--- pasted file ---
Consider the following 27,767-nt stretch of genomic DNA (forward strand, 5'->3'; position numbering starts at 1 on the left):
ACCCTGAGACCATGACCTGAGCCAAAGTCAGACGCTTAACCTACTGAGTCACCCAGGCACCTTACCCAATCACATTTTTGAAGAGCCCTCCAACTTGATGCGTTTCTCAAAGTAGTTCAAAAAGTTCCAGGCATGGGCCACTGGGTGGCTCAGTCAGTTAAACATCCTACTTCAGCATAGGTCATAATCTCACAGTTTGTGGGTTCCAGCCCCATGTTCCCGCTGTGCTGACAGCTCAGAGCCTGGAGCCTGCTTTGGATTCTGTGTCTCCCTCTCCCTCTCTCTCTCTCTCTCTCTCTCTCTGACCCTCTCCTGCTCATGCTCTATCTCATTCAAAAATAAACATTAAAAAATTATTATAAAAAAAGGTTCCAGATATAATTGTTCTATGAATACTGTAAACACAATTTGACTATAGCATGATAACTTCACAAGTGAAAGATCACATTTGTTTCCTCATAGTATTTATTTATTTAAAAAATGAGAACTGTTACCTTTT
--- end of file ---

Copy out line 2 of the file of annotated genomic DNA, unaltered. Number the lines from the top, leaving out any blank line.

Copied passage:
ACCCTGAGACCATGACCTGAGCCAAAGTCAGACGCTTAACCTACTGAGTCACCCAGGCACCTTACCCAATCACATTTTTGAAGAGCCCTCCAACTTGATGCGTTTCTCAAAGTAGTTCAAAAAGTTCCAGGCATGGGCCACTGGGTGGCTCAGTCAGTTAAACATCCTACTTCAGCATAGGTCATAATCTCACAGTTTGTGGGTTCCAGCCCCATGTTCCCGCTGTGCTGACAGCTCAGAGCCTGGAGCCTGCTTTGGATTCTGTGTCTCCCTCTCCCTCTCTCTCTCTCTCTCTCTCTCTCTGACCCTCTCCTGCTCATGCTCTATCTCATTCAAAAATAAACATTAAAAAATTATTATAAAAAAAGGTTCCAGATATAATTGTTCTATGAATACTGTAAACACAATTTGACTATAGCATGATAACTTCACAAGTGAAAGATCACATTTGTTTCCTCATAGTATTTATTTATTTAAAAAATGAGAACTGTTACCTTTT